2 CHRONICLES CHAPTER 4
The Appointments of the Temple.
THE ALTAR, THE MOLTEN SEA, AND THE LAVERS. — V. 1. Moreover, he, Solomon, through the craftsmen engaged by him, made an altar of brass, twenty cubits the length thereof and twenty cubits the breadth thereof and ten cubits the height thereof, to which the priests probably ascended by an inclined pathway. The weight of this altar, if the thickness of its walls was only three inches, must have been at least two hundred tons. V. 2. Also he made a molten sea, cast from bronze or brass, of ten cubits from brim to brim, that is, in diameter, round in compass, and five cubits the height thereof; and a line of thirty cubits, in a rough measurement, did compass it round about, the exact circumference being not quite 31 1/2 cubits. It was a large reservoir for the water used by the priests and Levites in the performance of their duties, especially for the many washings enjoined upon them. V. 3. And under it, cast together with the flower-buds which were beneath its rim, 1 Kings 7, 24, was the similitude of oxen, which did compass it round about: ten in a cubit, compassing the sea round about, serving for ornamentation. Two rows of oxen were cast when it was cast, the sea with its decorations was cast at the same time, in the same mold. V. 4. It stood upon twelve oxen, which bore the great reservoir on their backs, three looking toward the north, and three looking toward the west, and three looking toward the south, and three looking toward the east; and the sea was set above upon them, and all their hinder parts were inward, their heads looking out from under the brim. V. 5. And the thickness of it was an handbreadth and the brim of it like the work of the brim of a cup, with flowers of lilies, rather, like the blossom of a lily; and it received and held three thousand baths, that is, its full capacity, when used as a reservoir, was so much; when not in actual use, it held two thousand baths, 1 Kings 7, 26. V. 6. He made also ten lavers, 1 Kings 7, 38, smaller receptacles for water, which could be moved about on wheels, as the washing of the sacrificial animals required it, and put five on the right hand and five on the left, to wash in them. Such things as they offered, that is, the flesh of the animals, for the burnt offering they washed in them; but the sea was for the priests to wash in, the water probably being drawn out below by means of faucets. V. 7. And he made ten candlesticks of gold according to their form, in place of the one made by Moses for the Tabernacle, Ex. 25, 31. 40, and set them in the Temple, that is, the Holy Place, not the court, as in the case of the lavers, five on the right hand and five on the left. V. 8. He made also ten tables, stands for the ten candlesticks, and placed them in the Temple, five on the right side and five on the left. And he made an hundred basins of gold, bowls or tankards used for the drink-offerings. Note: All the washings of the Old Testament worship were typical of the time of the New Testament, where we have a lasting fountain for sin and for uncleanness in the blood of Christ.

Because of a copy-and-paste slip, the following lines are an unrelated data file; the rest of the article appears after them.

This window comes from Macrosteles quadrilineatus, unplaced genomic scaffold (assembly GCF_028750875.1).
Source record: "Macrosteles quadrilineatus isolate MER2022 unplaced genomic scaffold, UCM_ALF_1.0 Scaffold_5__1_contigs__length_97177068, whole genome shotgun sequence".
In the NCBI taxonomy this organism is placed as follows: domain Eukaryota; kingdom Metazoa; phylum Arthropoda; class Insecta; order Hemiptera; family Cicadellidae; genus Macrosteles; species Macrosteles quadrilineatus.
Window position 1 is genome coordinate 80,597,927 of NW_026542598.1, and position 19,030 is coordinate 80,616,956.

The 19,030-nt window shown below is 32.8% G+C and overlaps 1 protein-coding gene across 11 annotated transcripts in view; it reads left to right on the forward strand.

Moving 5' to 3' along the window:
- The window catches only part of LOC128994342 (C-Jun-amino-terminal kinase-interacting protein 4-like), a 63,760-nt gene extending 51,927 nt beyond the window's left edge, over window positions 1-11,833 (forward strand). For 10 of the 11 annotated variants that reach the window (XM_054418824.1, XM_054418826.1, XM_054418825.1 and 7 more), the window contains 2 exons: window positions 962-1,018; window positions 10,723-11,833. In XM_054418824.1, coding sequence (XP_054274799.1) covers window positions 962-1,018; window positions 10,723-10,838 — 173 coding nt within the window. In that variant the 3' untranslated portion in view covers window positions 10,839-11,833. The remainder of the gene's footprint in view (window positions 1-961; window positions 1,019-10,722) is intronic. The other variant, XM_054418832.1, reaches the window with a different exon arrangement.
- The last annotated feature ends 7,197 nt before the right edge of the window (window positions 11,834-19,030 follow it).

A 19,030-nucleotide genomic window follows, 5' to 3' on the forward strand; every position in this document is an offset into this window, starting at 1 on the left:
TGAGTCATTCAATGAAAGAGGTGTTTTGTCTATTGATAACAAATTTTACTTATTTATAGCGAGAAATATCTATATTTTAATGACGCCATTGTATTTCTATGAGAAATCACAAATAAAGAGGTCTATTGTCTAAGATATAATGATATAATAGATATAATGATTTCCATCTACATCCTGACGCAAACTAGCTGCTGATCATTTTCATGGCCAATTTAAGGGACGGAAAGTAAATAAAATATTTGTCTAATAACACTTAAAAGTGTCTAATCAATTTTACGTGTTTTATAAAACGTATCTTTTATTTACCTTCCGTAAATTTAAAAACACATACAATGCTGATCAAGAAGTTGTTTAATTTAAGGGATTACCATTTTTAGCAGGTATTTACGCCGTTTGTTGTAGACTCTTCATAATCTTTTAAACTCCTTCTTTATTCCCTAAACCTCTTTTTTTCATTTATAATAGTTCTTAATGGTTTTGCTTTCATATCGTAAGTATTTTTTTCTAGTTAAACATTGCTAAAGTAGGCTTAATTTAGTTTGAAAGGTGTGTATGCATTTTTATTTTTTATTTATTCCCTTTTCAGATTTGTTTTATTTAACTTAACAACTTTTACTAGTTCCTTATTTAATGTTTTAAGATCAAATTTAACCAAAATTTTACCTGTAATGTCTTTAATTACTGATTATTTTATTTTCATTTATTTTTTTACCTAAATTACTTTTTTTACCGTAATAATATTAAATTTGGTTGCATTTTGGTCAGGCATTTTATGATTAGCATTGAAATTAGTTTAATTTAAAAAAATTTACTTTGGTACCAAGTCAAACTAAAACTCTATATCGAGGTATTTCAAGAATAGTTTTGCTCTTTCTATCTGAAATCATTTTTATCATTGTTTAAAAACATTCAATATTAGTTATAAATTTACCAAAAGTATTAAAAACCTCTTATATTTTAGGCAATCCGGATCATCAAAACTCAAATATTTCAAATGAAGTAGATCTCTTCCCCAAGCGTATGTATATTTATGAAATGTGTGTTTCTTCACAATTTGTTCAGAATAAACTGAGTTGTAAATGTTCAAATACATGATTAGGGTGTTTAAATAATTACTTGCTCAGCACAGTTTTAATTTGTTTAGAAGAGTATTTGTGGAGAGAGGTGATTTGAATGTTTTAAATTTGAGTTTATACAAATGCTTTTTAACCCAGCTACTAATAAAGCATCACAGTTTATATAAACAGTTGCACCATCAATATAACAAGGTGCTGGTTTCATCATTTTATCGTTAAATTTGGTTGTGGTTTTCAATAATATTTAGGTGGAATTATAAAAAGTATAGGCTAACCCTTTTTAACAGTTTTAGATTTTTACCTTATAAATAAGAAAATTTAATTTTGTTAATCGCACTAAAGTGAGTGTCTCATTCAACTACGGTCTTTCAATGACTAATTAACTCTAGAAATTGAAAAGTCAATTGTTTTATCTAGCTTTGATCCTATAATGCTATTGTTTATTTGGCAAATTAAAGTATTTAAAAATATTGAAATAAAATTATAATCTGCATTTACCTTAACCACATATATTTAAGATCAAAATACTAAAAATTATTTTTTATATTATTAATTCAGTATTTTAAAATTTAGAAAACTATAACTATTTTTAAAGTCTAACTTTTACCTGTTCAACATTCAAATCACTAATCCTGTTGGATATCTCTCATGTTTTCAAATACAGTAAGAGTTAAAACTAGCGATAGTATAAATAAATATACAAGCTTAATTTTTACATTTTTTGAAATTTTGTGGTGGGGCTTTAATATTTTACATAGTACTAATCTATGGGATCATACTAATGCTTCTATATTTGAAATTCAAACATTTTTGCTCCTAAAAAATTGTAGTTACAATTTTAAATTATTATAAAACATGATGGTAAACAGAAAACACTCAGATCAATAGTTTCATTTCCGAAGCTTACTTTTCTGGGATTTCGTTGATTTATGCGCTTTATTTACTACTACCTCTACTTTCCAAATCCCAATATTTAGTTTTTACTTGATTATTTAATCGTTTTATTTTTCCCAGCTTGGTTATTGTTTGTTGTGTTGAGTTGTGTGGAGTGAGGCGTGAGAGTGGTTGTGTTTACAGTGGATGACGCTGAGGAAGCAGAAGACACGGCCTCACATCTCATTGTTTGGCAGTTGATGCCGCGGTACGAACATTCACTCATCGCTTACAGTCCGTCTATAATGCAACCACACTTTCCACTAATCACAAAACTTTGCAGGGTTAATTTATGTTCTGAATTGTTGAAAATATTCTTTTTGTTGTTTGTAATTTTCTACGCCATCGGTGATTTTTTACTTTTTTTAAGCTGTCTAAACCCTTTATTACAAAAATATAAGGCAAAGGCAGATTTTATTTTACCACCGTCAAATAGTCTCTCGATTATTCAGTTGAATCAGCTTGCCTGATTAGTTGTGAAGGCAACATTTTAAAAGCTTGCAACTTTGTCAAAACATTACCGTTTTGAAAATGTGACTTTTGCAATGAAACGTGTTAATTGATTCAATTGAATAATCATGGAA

THE VESSELS OF BRASS AND OF GOLD. — V. 9. Furthermore he made the court of the priests, the inner court, in which the altar of burnt offering was situated, and the Great Court, the Court of Israel, where the worshiping people assembled, and doors for the court, and overlaid the doors of them with brass. V. 10. And he set the sea on the right side of the east end, over against the south, southeast of the altar of burnt offering. V. 11. And Huram made the pots and the shovels and the basins, the pots for carrying away the ashes, the shovels for removing the ashes from the great altar, the bowls for receiving and sprinkling the blood of the sacrifices. And Huram finished the work that he was to make for King Solomon for the house of God, a catalog now following like 1 Kings 7, 40-47; v. 12. to wit, the two pillars, and the pommels, the rounded part of the capitals or just beneath them, and the chapiters which were on the top of the two pillars, and the two wreaths, the network of garlands, to cover the two pommels of the chapiters which were on the top of the pillars; v. 13. and four hundred pomegranates on the two wreaths; two rows of pomegranates on each wreath to cover the two pommels of the chapiters which were upon the pillars. V. 14. He made also bases, movable holders, and lavers, in the form of large caldrons, or kettles, made he upon the bases; v. 15. one sea, and twelve oxen under it. V. 16. The pots also, and the shovels, and the flesh-hooks, the large forks used in preparing the sacrificial meat, and all their instruments did Huram, his father, rather, the master, the chief artisan, make to King Solomon for the house of the Lord of bright brass. V. 17. In the Plain of Jordan did the king cast them, in the clay ground, which was particularly adapted for the molds used in casting, between Succoth and Zeredathah (or Zarthan), 1 Kings 7, 46. V. 18. Thus Solomon made all these vessels in great abundance, for the weight of the brass could not be found out. V. 19. And Solomon made all the vessels that were for the house of God, the golden altar also, the altar of incense which stood next to the veil of the Most Holy Place, and the tables whereon the showbread was set only one being in use at one time, however, 1 Kings 7, 48; v. 20. moreover, the candlesticks with their lamps, that they should burn after the manner, as prescribed by the Law, Ex. 27, 20. 21, before the Oracle, the Most Holy Place, of pure gold; v. 21. and the flowers, the ornaments on the candlesticks in the shape of almond-blossoms, and the lamps, and the tongs, the snuffers used for these lamps, made he of gold, and that perfect gold; v. 22. and the snuffers, the knives for cleaning the wicks, and the basins, probably those used on the Great Day of Atonement, and the spoons, trays or holders for the incense, and the censers, the pans for holding coals when offering incense, of pure gold; and the entry of the house, the inner doors thereof for the Most Holy Place, and the doors of the house of the Temple, those leading into the Holy Place, were of gold. All this outward magnificence, however, cannot compare with the inward beauty of the Church of Christ, decorated, as she is, with the righteousness of her Savior.